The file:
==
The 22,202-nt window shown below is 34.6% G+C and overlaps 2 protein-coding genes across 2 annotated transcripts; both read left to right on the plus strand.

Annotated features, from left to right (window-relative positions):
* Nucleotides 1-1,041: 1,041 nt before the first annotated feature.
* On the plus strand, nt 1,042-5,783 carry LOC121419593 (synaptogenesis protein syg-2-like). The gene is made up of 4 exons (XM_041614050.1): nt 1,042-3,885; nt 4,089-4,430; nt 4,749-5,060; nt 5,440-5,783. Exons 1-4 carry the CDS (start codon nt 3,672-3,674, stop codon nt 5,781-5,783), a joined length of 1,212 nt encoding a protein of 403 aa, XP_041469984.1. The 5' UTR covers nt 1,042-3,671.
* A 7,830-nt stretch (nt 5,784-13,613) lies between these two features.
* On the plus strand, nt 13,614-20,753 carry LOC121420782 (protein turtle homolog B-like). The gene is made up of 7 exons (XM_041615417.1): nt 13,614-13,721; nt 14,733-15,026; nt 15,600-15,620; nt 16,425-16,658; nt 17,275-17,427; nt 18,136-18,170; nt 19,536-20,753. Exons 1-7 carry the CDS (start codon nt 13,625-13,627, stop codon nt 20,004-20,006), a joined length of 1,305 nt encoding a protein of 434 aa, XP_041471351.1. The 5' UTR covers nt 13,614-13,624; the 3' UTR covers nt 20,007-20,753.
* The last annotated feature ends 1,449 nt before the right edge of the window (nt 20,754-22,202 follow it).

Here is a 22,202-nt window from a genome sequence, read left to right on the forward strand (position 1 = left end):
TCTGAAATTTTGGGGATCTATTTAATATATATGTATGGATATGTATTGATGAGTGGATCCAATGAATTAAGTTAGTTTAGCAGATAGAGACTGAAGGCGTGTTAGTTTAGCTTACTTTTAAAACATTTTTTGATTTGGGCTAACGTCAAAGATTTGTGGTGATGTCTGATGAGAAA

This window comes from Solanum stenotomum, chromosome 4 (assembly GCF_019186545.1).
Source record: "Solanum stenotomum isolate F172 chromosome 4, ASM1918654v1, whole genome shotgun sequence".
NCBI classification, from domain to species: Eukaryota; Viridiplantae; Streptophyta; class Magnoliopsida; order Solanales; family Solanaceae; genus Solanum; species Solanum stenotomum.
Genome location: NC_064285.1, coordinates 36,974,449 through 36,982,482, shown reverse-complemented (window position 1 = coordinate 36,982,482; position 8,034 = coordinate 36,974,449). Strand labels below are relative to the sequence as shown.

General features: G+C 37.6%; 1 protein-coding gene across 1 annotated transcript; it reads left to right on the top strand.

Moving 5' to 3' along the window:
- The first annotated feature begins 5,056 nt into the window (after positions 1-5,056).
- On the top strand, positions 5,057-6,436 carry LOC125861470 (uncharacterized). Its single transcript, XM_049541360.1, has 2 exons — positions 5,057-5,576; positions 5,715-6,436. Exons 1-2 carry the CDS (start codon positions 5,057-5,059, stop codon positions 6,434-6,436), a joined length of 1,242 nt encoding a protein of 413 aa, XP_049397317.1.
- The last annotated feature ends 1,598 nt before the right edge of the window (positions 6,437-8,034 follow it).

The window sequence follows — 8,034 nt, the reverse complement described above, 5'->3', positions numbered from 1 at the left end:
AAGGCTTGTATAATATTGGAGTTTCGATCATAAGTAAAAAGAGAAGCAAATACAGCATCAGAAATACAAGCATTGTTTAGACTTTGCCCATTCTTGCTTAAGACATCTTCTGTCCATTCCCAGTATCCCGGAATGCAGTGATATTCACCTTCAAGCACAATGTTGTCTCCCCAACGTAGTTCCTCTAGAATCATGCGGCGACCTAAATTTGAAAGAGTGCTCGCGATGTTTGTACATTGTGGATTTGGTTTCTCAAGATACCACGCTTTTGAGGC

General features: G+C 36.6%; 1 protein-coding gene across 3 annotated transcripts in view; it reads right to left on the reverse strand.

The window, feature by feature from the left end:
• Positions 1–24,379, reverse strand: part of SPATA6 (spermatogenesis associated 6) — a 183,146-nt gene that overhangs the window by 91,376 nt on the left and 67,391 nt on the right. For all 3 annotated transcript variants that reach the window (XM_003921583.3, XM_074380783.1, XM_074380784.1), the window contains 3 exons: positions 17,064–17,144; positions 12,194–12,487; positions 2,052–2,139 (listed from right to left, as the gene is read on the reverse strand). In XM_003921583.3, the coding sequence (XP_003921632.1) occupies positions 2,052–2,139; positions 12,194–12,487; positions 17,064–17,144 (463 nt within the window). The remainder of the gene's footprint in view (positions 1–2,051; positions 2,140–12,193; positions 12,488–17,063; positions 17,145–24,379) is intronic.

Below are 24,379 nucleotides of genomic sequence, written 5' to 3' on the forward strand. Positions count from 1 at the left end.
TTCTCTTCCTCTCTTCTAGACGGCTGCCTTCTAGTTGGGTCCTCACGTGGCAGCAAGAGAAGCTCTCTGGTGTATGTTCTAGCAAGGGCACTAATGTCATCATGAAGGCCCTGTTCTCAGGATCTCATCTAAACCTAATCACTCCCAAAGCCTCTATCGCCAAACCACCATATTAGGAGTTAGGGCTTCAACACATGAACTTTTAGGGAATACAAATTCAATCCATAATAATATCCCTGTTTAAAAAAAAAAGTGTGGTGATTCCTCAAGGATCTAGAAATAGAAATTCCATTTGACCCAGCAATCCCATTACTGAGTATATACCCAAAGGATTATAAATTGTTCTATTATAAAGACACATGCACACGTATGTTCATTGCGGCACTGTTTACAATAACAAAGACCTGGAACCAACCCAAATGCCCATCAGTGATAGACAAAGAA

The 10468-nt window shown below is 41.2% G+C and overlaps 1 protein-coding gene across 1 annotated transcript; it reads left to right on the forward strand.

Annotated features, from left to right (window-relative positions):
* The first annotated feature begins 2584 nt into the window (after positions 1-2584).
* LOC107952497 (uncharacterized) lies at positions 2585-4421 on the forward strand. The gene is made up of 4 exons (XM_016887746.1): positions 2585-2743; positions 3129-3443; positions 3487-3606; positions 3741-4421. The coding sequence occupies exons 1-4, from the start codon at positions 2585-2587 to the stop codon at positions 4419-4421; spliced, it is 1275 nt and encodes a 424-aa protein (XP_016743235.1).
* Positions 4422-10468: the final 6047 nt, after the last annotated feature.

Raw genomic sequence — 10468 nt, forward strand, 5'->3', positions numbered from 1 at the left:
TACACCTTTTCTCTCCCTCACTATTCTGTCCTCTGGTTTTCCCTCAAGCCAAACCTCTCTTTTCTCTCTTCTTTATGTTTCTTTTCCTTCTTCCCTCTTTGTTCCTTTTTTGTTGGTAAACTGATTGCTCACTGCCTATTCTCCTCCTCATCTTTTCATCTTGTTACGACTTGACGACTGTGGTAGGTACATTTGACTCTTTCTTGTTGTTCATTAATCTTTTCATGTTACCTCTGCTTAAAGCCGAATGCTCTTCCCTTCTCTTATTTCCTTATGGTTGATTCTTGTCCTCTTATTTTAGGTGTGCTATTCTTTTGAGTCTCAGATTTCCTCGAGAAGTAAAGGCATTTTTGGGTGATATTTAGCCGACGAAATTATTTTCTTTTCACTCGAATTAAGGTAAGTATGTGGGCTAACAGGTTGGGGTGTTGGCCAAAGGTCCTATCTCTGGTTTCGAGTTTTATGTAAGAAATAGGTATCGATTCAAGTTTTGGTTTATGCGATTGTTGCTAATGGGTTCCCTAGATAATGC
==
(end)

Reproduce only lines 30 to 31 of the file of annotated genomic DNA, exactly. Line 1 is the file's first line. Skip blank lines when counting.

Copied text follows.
* Positions 4422-10468: the final 6047 nt, after the last annotated feature.

Raw genomic sequence — 10468 nt, forward strand, 5'->3', positions numbered from 1 at the left: